Similarly, a legal unity allows us to indulge the illusion that America is “one thing.” It is a good thing to be equal under law, but our law is fundamentally concerned with the protection of individual rights. To be equally protected from hurting each other by a justice system is a good thing — when it functions — but it does not form a common unity out of a multiplicity. The fact that I can sue you and you can sue me does not make us brothers. The fact that I have a right to free speech and you do too, while it certainly says that we have something in common — our legal citizenship — does not make us into a community. I may use my free speech to curse your name, and you may use yours to damn me to hell.No, a community (a common unity) is organized by the common pursuit of some common good — some goal, the achieving of which is good for all its members as for the community itself. We can speak of communities apart from these common goods, but we are using the term loosely and metaphorically. A murderer and his victim are united — briefly — by their geographical location. The 1% and the 99% are united by certain common circumstances — like a thunderstorm. But a collective, mass, crowd, or group becomes a true community only on the basis of some common good.

The good of Las Vegas is not, and cannot be, the good of Steubenville, Ohio. The good of Pittsburgh cannot be the good of an Amish community in Pennsylvania. By pursuing the good of their actual community, however, they can all attain to a common “realization of local communities.” By seeking the good of the neighbors they can see, they help to realize a whole country of healthy communities. This realization is America. This is radically different than the patriotism that pretends there is such a thing as a general “American culture.”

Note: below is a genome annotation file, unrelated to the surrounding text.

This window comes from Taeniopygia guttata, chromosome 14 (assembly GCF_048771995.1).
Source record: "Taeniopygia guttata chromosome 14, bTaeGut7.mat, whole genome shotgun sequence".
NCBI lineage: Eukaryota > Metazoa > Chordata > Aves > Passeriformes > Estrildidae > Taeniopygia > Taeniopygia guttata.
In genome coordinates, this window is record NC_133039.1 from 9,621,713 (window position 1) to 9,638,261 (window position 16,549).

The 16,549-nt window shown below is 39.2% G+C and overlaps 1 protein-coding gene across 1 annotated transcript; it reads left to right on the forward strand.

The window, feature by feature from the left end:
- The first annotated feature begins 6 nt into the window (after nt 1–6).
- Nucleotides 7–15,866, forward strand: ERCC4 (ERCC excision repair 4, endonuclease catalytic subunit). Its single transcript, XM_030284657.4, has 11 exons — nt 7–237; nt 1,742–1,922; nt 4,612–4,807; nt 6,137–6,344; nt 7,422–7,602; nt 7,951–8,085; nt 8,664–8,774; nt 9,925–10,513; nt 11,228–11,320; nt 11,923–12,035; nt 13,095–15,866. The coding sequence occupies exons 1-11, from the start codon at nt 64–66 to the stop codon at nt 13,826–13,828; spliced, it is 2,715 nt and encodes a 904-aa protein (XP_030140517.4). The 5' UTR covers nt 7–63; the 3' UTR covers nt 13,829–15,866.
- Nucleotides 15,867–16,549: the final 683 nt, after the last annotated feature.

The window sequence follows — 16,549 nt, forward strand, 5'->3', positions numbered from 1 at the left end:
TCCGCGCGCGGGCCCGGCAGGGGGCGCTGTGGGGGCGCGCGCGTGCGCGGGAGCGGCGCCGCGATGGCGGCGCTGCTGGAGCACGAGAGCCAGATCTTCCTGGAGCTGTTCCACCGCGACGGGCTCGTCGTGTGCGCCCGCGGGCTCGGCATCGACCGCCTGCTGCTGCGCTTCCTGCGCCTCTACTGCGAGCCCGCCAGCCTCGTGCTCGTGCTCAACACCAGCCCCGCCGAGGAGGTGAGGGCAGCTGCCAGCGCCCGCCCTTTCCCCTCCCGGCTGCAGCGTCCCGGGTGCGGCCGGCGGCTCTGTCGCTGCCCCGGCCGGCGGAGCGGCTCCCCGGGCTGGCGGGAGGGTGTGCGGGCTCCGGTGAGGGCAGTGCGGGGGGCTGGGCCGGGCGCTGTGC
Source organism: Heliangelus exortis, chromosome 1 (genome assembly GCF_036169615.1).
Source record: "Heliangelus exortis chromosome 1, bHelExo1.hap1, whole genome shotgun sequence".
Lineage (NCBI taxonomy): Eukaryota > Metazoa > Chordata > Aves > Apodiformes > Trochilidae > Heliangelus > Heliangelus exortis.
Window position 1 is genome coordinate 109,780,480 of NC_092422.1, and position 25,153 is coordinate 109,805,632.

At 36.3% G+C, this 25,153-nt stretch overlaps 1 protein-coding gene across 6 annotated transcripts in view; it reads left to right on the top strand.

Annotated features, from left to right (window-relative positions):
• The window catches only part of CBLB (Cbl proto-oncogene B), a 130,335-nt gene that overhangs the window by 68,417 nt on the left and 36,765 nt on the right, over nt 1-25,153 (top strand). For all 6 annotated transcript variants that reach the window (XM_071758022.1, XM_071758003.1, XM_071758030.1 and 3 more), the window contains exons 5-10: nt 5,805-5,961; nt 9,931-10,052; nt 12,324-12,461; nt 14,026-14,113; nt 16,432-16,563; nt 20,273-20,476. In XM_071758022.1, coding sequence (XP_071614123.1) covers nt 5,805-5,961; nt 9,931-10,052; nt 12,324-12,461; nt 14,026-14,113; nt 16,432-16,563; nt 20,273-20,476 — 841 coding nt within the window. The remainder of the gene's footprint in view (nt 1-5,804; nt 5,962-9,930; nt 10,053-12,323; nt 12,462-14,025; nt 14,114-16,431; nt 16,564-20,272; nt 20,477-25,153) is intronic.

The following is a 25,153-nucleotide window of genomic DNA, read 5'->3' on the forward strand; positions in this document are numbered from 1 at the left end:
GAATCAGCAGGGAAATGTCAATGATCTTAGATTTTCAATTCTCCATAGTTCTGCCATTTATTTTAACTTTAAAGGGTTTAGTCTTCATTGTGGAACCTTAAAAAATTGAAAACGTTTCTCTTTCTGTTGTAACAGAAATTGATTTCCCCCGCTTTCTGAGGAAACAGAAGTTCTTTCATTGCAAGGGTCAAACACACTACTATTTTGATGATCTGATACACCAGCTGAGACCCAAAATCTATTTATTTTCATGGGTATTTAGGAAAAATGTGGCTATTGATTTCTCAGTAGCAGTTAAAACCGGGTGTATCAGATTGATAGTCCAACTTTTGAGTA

America, in this view, is not an end, but a means. I am proud to be an American, not because America is a nation, an international military force, a national economy, or a player in system of global capitalism, but because, in theory, at least, it is a means to strong local communities. It is not a particular place with a particular people, but a legal-military unity that — again, in theory — benefits localities. America ought to be the lowest servant of a highest cause — the cause of healthy communities made up of healthy families who can know, offend, and care about each other.An earnest education system would not ask students to pledge allegiance to the flag, but to their status as creatures, their families, the street on which they play, the network of local farmers, grocers, and businessmen that sustain their life, then their city, then their state, and then, finally, their nation, recognized, not as a peak of their patriotism, but as a shallow. As it stands, our patriotism reverses its proper order, and pledges itself to the nation-state, which is not unified by any common good, but by a legal corporate unities. The reason we can drink ‘America’ beer without feeling like complete dupes is simply we have bought an anti-communal vision of America, a vision which brings incredible amounts of wealth to an incredibly small number of people, who profit from our inability to buy and live locally. In his same essay, Wendell Berry argues that “the way to bring discipline into one’s personal or household or community economy is to limit one’s economic geography.” To this I would only add that the best way to practice a genuine patriotism is to limit the one’s patriotic geography, to pledge allegiance first and foremost to the community given to your care, and only much later, to the legal unity of the nation and the benefits that it brings.